How to Make a Website ADA Compliant

In the ever-growing age of technology, more and more people are using computers and there need to be certain specifications to make sure that everyone is able to access the website. This means making your website ADA compliant.

A website that is ADA compliant, refers to the Americans with Disabilities Act Standards for Accessible Design. This act states that all electronic and information technology (aka websites), must be accessible to people with disabilities. You may have seen news stories about companies being sued for not being ADA compliant. This is happening more and more, especially with how popular and necessary technology is becoming.

ADA Website Compliance

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You may be thinking, ‘my company doesn’t need to be compliant, it’s fine how it is.’ Well, unfortunately, you’d probably be wrong. Not only do state and local government agencies need to adhere to these rules, but so do private employers with 15 or more employees, as well as, businesses that operate for the benefit of the public. What happens if your website isn’t ADA compliant? Then you’d be liable and could have a lawsuit filed against you. It isn’t the easiest task to become ADA compliant, after all, there aren’t even official guidelines, but there are a set of recommendations from the U.S. Department of Justice.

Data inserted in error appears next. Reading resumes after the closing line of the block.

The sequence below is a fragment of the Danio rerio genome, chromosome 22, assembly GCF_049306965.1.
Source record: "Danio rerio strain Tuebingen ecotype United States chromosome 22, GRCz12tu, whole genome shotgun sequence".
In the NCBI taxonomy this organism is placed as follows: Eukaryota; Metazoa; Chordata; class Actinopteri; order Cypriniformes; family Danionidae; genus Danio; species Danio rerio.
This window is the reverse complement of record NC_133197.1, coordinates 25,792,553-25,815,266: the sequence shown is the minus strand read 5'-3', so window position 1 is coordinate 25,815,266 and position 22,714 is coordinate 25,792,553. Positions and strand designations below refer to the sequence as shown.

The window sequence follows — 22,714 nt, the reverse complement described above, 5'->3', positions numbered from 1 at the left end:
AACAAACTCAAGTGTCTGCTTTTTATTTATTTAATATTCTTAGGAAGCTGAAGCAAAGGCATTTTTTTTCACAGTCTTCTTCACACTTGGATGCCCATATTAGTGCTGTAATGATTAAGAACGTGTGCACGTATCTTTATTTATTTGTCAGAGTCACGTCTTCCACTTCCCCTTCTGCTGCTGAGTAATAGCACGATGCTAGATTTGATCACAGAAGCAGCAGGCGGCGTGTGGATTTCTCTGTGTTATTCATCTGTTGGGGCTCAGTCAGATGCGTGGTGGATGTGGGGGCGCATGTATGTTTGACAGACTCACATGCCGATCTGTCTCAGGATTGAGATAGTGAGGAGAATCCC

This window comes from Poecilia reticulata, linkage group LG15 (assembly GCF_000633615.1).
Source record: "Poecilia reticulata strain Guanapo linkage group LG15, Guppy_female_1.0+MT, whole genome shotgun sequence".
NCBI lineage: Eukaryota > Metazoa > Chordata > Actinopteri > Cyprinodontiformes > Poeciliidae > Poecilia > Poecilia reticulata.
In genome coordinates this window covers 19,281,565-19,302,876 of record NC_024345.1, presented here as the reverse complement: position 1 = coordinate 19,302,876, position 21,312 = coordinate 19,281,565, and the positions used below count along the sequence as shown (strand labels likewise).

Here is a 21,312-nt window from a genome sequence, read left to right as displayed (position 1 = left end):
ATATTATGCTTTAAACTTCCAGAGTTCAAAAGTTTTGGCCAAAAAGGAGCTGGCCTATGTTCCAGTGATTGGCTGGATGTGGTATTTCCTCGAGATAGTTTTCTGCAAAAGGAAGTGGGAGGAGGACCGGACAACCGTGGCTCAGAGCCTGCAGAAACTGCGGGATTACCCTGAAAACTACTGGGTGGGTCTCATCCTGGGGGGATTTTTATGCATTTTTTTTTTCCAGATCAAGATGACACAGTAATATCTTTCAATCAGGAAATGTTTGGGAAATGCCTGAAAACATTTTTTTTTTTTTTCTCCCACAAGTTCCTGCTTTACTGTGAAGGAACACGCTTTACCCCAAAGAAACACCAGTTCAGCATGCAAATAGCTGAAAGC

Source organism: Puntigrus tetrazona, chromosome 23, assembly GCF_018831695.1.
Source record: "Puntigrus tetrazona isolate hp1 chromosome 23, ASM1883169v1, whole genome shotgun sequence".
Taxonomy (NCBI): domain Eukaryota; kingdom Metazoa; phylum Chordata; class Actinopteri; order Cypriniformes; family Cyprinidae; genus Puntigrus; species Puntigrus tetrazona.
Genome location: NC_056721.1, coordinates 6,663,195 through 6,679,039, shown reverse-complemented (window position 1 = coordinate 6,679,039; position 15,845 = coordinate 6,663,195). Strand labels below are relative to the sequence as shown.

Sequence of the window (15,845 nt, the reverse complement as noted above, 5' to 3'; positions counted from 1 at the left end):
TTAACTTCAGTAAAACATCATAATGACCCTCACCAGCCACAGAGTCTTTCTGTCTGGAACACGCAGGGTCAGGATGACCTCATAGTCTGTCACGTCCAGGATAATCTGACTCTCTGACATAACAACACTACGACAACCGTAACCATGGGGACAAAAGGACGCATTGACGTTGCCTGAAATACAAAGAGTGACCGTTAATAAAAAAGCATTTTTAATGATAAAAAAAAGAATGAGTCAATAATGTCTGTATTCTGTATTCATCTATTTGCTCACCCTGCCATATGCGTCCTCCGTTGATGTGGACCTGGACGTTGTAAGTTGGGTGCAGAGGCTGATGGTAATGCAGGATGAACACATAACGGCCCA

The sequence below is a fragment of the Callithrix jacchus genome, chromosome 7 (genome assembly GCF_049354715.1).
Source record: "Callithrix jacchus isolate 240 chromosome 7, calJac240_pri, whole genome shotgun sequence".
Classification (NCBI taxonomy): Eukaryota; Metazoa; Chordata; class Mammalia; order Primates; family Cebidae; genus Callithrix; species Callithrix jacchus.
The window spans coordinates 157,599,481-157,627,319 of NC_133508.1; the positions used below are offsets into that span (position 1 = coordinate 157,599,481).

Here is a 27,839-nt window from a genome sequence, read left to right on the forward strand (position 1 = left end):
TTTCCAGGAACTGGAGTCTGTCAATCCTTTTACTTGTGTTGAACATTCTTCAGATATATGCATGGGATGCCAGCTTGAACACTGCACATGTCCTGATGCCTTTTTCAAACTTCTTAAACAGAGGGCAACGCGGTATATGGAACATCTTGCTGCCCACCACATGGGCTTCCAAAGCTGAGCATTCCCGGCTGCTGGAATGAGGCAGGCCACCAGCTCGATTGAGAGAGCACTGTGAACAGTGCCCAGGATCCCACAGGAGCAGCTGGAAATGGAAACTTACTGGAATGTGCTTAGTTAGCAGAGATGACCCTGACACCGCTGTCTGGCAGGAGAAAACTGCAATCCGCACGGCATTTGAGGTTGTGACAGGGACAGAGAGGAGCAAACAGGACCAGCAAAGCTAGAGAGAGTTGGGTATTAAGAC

But just what does making a website ADA compliant mean? Here are a few quick tips to know what to look out for. A trained website creator and website design company will be experts in this field. If you find one, hold on to them, because this is a unique skill for designers to have.


1. Captions & Descriptions


Make sure your videos (both live and recorded) and your photos have correctly written/edited captions. Don’t forget about your social media videos! Not only do your videos need dialogue captions, but you also need audio descriptions.


2. Contrast Ratio & Text Resizing


Unless you are using large text, keep the contrast ratio at 4.5:1. When it comes to text size, allow the users to be able to resize the size of the site text without having to use any assistive technology. However, this feature should not change the functionality of the site as a whole.


3. Images


Simple, stay away from images that feature mostly text as there isn’t much of a way to make this compatible. Instead, keep the words, but make them a standalone, rather than on the image itself.


4. Navigation


Navigation bars aren’t always the easiest for people with disabilities to read and aren’t the easiest for screen readers to pick up. You can keep your navigation for the general user, but it’s also best to incorporate an HTML sitemap and a site search. Always make sure the navigation bar/tools remain in the same spot on each page.


5. Labels


Make sure you label everything as well as you possibly can, in as much concise detail as possible. This will be helpful to the average user, but also very helpful to those using screen reading software.


6. Focus Visible


A keyboard focus indicator allows a user to use the ‘tab’ key to navigate through the webpage by outlining the area you are focusing on. Sometimes you can even delve deeper into this feature by making it even more visually apparent to users.


7. Language


It’s helpful to have a translation tool to help translate your site into the many different languages for the people that come across your site.


There are many more factors to making a website ADA compliant, but your expert website design company will have someone on the team that specializes in this unique area.